A tweet from Davide Somma revealing he has ruptured his anterior cruciate ligament and will be out of action for up to six months has infuriated Simon Grayson and led to the Leeds United manager banning his players from the social networking service.

The club have justified the move by claiming the leaked news will alert other clubs to the fact we’re in the market for a striker, resulting in them upping their asking price.

Personally, I’m not convinced. If you’re in the market for a striker, other clubs are going to realise this when you phone them up asking about the availability of their strikers. You can’t buy a clubs striker without them knowing about it – not in any version of reality I’m aware of anyway.

Maybe this is the problem Leeds United are having signing players? They have a pretty impressive list of potential targets in front of them, but all the best players seem to be attached to clubs. Try as he may, Simon Grayson has not yet figured out how to buy these players secretly without telling the other club. Unfortunately, this means Leeds United are limited to unattached players on free transfers.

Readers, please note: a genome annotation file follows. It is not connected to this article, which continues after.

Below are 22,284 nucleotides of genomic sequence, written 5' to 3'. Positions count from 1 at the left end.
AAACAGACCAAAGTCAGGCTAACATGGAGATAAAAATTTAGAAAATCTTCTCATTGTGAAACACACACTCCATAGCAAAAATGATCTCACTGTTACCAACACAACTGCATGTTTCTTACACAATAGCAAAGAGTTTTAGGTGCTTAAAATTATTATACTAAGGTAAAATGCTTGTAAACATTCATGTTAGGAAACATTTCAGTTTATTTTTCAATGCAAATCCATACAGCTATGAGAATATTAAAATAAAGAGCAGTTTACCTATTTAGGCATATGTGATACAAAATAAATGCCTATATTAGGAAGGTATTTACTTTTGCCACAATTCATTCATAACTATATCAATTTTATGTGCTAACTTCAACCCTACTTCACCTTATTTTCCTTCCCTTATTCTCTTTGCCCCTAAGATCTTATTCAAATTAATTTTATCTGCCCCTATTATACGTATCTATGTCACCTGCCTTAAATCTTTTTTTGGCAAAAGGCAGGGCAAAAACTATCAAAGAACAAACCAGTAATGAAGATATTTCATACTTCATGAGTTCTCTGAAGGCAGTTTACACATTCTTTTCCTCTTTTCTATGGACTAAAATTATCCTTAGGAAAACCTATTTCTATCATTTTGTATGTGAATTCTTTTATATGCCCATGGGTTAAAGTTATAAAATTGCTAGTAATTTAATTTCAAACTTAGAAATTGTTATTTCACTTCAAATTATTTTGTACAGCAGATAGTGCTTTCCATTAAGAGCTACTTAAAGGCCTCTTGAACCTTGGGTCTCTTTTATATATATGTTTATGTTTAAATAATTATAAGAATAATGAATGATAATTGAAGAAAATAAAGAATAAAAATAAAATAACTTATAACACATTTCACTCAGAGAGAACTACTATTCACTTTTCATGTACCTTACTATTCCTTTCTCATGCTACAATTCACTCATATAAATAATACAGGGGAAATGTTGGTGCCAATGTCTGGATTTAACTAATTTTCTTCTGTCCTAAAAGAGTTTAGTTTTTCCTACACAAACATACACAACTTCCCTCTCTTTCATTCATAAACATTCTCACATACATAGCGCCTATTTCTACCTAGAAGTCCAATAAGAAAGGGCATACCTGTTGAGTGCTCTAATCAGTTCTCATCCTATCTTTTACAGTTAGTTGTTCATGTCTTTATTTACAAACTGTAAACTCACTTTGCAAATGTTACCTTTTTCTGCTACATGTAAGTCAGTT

The Twitter ban itself is a little over the top in my opinion. I’ve personally found that football players are the most boring people on earth, but it was nice to see them using the service to interact with fans. Banning players from doing this is indicative of the dictatorship-like regime we currently have at Elland Road.

We already knew Davide Somma was injured as he wasn’t in Scotland with the rest of the squad. He was also spotted in Leeds earlier this week on crutches so this was hardly ground-breaking news he revealed. A cynical person may suggest that it’s simply a management and ownership structure gone mad with control – all news must first be revealed through Radio Bates or the Official Site or the club spits their dummy out.

Whilst Twitter will cope just fine without the inane ramblings of Leeds United players, I don’t like the way in which the club are trying to govern the players personal lives. I understand they are high profile individuals whose actions reflect on the football club and as such, they need to be careful what they do in public. But surely a code of conduct is more realistic than trying to shelter them entirely from the outside world?

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The players may be banned, but you can still follow The Scratching Shed on Twitter. You can also find us on Facebook